In reading, I've always skipped right over long descriptive passages, particularly of landscapes. I have no head for directions--never have--and I very, very quickly get lost with somebody's description of "at the top of the hill there was this, with a blah to the east and a river running blah". I don't care. Tell me there was a hill and a river, and I don't need to know how, precisely, they were situated. In fact I do better in reading if you don't tell me those things, because then I have leeway to paint them in myself, which I prefer, or just keep them vague and get to the action/dialogue. Horrible thing for a historical fiction writer to admit, huh? I've gotten much better at adding description into my own work with practice, but I do make sure to always break it up with Other Stuff so people don't skip. And I don't think you'll ever find a description of what's to the east and what's to the west. {g}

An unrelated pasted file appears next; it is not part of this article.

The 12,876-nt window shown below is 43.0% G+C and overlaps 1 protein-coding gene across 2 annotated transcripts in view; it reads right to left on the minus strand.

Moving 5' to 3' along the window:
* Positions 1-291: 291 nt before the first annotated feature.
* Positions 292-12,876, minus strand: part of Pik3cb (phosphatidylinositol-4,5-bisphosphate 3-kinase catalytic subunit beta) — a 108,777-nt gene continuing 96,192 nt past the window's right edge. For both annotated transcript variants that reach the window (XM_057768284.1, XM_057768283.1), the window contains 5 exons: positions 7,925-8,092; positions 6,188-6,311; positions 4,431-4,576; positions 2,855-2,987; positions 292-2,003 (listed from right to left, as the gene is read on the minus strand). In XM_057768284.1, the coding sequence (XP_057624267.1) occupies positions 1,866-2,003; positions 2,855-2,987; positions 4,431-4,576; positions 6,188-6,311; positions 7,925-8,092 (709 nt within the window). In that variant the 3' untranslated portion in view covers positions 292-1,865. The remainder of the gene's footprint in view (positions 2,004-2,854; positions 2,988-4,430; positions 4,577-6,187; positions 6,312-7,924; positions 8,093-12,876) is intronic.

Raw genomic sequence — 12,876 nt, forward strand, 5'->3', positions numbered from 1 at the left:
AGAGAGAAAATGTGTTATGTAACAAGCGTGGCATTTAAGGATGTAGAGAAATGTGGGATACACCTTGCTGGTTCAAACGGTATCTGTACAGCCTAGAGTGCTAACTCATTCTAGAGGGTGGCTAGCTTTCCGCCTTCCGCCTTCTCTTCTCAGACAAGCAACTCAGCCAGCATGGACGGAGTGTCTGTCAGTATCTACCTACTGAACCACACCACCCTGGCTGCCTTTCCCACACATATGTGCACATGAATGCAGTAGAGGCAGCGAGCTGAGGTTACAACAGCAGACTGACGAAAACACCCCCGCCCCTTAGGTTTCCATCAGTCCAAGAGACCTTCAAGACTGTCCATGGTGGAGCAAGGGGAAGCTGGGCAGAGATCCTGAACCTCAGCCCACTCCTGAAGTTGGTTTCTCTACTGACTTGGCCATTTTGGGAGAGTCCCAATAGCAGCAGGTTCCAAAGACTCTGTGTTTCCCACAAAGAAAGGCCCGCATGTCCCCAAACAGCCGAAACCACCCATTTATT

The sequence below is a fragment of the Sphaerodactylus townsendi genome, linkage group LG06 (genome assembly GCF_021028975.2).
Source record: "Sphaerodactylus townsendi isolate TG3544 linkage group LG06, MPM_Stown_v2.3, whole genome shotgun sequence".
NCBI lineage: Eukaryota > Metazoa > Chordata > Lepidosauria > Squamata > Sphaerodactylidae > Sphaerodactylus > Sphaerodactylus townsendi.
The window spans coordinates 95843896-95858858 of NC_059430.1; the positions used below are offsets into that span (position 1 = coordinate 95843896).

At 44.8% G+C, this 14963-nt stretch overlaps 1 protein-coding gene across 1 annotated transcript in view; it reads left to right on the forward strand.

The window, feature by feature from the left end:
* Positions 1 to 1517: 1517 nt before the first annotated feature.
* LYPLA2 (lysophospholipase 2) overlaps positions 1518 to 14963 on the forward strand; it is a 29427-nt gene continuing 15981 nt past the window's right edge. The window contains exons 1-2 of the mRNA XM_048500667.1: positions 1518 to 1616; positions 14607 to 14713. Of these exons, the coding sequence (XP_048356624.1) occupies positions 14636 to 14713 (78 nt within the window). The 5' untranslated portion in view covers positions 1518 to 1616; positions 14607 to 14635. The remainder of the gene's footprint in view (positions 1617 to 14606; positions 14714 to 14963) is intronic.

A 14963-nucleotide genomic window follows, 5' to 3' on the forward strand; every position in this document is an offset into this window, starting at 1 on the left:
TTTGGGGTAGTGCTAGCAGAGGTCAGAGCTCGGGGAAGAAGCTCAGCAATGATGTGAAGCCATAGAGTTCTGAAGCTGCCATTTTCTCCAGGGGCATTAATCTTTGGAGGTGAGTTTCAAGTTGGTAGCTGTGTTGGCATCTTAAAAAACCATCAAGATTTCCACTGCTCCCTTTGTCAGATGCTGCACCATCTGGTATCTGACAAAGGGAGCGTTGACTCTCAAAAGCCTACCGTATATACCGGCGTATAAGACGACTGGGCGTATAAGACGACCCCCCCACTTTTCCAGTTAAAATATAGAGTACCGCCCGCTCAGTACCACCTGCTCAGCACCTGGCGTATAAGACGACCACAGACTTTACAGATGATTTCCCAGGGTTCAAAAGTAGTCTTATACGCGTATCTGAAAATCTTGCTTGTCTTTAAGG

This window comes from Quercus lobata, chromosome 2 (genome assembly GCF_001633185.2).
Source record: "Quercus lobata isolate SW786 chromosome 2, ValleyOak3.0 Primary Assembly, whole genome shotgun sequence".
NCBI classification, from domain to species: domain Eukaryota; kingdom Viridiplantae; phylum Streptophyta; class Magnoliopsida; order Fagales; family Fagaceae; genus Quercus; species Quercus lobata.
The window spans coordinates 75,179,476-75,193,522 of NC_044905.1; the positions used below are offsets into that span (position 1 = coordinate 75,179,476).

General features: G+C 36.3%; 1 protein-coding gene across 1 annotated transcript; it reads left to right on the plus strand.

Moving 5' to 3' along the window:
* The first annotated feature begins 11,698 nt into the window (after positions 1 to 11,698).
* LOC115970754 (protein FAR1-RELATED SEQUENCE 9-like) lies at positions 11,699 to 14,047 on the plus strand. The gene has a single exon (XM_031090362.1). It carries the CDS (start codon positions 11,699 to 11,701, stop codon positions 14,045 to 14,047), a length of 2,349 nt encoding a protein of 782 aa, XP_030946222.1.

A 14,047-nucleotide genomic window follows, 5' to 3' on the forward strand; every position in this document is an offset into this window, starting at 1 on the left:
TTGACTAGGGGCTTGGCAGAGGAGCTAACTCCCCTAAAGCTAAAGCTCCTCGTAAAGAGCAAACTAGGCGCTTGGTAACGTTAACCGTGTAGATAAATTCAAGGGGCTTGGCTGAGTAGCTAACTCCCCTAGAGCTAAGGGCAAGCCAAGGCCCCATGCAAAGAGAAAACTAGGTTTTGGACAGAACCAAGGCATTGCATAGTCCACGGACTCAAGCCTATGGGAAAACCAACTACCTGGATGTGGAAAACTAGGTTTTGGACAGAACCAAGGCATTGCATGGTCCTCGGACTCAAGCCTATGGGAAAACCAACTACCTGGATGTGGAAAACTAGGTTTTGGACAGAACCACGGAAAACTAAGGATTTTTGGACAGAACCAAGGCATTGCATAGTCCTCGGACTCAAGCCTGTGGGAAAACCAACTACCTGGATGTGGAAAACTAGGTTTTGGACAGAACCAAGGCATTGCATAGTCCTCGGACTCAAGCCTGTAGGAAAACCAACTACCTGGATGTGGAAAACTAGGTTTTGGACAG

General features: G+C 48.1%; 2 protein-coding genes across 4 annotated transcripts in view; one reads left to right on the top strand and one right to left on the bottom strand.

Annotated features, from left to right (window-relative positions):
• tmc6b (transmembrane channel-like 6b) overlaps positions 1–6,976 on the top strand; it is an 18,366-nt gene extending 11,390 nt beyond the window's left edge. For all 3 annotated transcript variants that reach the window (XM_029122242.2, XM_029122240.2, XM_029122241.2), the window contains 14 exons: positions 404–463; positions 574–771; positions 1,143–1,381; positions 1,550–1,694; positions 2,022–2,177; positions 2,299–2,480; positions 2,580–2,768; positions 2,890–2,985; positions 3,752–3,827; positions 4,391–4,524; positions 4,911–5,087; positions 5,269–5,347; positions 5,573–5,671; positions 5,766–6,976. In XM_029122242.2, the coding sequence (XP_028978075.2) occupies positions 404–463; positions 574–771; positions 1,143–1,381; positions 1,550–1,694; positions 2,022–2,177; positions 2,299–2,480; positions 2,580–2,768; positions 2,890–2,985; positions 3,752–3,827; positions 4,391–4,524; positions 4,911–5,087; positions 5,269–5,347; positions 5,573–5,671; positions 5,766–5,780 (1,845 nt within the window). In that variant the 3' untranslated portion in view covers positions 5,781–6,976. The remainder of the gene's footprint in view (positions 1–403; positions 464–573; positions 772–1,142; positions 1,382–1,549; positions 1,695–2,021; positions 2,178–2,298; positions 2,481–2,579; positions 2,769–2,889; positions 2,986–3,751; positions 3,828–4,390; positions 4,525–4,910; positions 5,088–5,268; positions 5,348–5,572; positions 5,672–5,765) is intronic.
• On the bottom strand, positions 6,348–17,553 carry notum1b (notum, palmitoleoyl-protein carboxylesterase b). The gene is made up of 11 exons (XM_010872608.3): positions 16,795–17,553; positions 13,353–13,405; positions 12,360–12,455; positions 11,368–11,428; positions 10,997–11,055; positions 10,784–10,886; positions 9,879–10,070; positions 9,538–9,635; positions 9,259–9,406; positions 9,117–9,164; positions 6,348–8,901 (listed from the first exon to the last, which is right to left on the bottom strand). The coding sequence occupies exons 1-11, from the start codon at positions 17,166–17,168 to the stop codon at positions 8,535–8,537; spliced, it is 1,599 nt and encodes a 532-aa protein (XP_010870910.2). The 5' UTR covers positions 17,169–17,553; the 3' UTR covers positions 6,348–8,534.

Okay, you next. Writers? Readers? Both?

(you'll notice I'm skipping the Medieval Word of the Day; that's just for this week. It'll be back on Monday)


Cindy said...

Me first, again??

All right. Right now I'm struggling with lots of things, but the biggest is probably human interaction, or rather, the description of it. I know how the mother and her daughter feel about each other, and how that's reflected in expression and gesture. It's getting it across the way I want to that's been frustrating.

I hate long, unnecessary descriptions, like you.

Tess said...

As a writer I skip the actual love scenes (I write historical romance) and leave them till last, UNLESS they happen spontaneously while I'm writing a scene between the hero and heroine (this happened in my third ms). Normally, though, I find those scenes difficult to write.

As a reader I'll skip battle scenes and yes, you guessed it, love scenes. And long descriptive passages that aren't done well. Some I can lose myself in, but others, well, I just flip the page.

Great blog, btw - I found it through Reading the Past :-)